Understanding the Web API

As you likely know, there is a growing trend in web development to build applications using what some might call “lower-level” tools. Instead of ASP.Net web forms, many developers are using HTML5, CSS3, and JavaScript (with its many helpful libraries). Part of this trend also includes lower-level web services using tools like Microsoft’s Web API.

How does one expand her or his knowledge in these growing areas? One source that I would like to talk about today is an e-book from Syncfusion. They have a series of free e-books in what they call their “Succinctly” series and today I would like to talk about their book ASP.NET Web API Succinctly.

Disclosure of Material Connection: Syncfusion provides me with a free, NFR license to their Essential Studio product because of my MVP status. I am disclosing this in accordance with the Federal Trade Commission’s 16 CFR, Part 255: “Guides Concerning the Use of Endorsements and Testimonials in Advertising.

The thing I like about the succinctly series is that the books are relatively short and concise. They are designed for developers working on the Microsoft platforms so they assume some background knowledge of the Microsoft ecosystem.

ASP.NET Web API Succinctly starts by providing a quick review of the REST architecture. For those who have been focusing on ASP.Net Web Forms, understanding the HTTP verbs and status codes is something foreign. I started with traditional asp back in the 1990’s and understanding GET, PUT, etc. was essential. It is interesting to see this coming back as something that was “abstracted” away by some a few years ago.

The book then provides an overview of the Web API by introducing controllers and routing. For someone familiar with Microsoft’s MVC there is a great deal of similarity. By the way, with Visual Studio 2013, a Web API can be added to either a Web Forms or an MVC project.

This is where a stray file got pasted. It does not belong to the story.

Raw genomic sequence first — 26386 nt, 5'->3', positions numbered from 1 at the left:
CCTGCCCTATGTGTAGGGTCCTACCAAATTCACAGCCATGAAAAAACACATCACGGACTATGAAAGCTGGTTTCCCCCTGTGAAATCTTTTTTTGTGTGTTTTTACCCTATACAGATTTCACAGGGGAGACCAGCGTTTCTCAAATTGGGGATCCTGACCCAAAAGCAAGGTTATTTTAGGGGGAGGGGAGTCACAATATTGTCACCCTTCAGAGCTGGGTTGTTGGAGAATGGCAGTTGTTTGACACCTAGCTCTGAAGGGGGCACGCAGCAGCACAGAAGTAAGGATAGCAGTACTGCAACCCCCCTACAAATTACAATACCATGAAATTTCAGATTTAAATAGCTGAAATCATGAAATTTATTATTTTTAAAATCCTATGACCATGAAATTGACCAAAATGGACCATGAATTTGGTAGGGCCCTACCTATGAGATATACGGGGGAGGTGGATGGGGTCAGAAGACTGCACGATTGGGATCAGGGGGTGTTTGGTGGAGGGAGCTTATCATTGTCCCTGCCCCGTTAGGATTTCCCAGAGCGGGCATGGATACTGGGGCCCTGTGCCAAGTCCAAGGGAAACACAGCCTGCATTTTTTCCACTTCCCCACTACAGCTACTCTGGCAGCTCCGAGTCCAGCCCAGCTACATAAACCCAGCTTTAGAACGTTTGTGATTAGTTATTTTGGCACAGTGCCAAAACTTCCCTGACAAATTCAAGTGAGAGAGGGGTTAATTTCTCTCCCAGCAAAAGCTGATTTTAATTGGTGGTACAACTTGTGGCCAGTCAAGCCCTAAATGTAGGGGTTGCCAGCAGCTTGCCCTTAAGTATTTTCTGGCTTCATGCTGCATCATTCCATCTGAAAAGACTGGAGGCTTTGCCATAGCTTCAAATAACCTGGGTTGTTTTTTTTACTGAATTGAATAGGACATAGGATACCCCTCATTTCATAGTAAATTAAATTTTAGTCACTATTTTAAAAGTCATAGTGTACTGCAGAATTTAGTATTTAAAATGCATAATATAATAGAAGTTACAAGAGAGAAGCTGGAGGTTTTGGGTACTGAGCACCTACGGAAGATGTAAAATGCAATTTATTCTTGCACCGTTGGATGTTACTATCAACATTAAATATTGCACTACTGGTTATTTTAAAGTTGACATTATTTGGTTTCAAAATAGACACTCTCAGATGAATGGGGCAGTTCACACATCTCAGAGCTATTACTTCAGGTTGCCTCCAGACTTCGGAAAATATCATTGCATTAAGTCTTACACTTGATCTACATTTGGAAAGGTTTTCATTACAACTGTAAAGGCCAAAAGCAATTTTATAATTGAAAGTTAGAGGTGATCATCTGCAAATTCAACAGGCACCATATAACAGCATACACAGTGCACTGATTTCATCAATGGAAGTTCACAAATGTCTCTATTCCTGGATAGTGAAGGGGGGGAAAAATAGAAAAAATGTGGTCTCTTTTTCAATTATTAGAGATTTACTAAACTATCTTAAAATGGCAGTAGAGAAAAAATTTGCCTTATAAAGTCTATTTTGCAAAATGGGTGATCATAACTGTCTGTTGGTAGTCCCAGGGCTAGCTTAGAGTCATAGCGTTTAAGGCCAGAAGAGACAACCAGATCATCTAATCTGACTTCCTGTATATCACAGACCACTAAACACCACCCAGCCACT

The next two chapters talk about the “life of a request” and the “routing system”. These two chapters provide additional background for those who are not familiar with the “plumbing” of the request/response cycle of an HTTP request.

The book then provides greater detail in four important areas: the controller, model validation, content navigation, and message handlers. These chapters include details and specific examples. For you VB folks out there, the code example are shown using C# but they are short and generally easy to understand. I created an MVC/Web API application using VB and was able to easily compare the VB and C# code.

The book then closes with four important chanters covering security, OData, hosting, and testing. The security chapter talks about various authentication approaches. The OData chapter covers the basic of OData queries.

The hosting chapter covers “self-hosting” as well as “in-memory hosting”. The testing chapter contrasts unit testing and integration tests. It also covers the basic concepts associated with using a controller and how that supports unit testing.

The book was written before Microsoft released Web API 2 so it does not cover the topics in the newer release. To see what has been added or changed, you might want to look at:

I hope this is helpful.


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